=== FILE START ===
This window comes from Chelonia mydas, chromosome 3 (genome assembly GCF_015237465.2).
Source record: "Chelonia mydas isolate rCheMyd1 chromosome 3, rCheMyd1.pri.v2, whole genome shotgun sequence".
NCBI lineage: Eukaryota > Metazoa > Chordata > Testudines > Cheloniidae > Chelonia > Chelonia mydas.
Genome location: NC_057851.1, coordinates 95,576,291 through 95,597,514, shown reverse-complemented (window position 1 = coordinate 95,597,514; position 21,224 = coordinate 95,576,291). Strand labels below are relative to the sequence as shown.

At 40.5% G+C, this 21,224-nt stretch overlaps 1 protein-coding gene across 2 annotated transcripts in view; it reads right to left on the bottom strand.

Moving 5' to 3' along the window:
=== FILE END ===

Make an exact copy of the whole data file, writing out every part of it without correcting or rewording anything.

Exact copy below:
This window comes from Chelonia mydas, chromosome 3 (genome assembly GCF_015237465.2).
Source record: "Chelonia mydas isolate rCheMyd1 chromosome 3, rCheMyd1.pri.v2, whole genome shotgun sequence".
NCBI lineage: Eukaryota > Metazoa > Chordata > Testudines > Cheloniidae > Chelonia > Chelonia mydas.
Genome location: NC_057851.1, coordinates 95,576,291 through 95,597,514, shown reverse-complemented (window position 1 = coordinate 95,597,514; position 21,224 = coordinate 95,576,291). Strand labels below are relative to the sequence as shown.

At 40.5% G+C, this 21,224-nt stretch overlaps 1 protein-coding gene across 2 annotated transcripts in view; it reads right to left on the bottom strand.

Moving 5' to 3' along the window: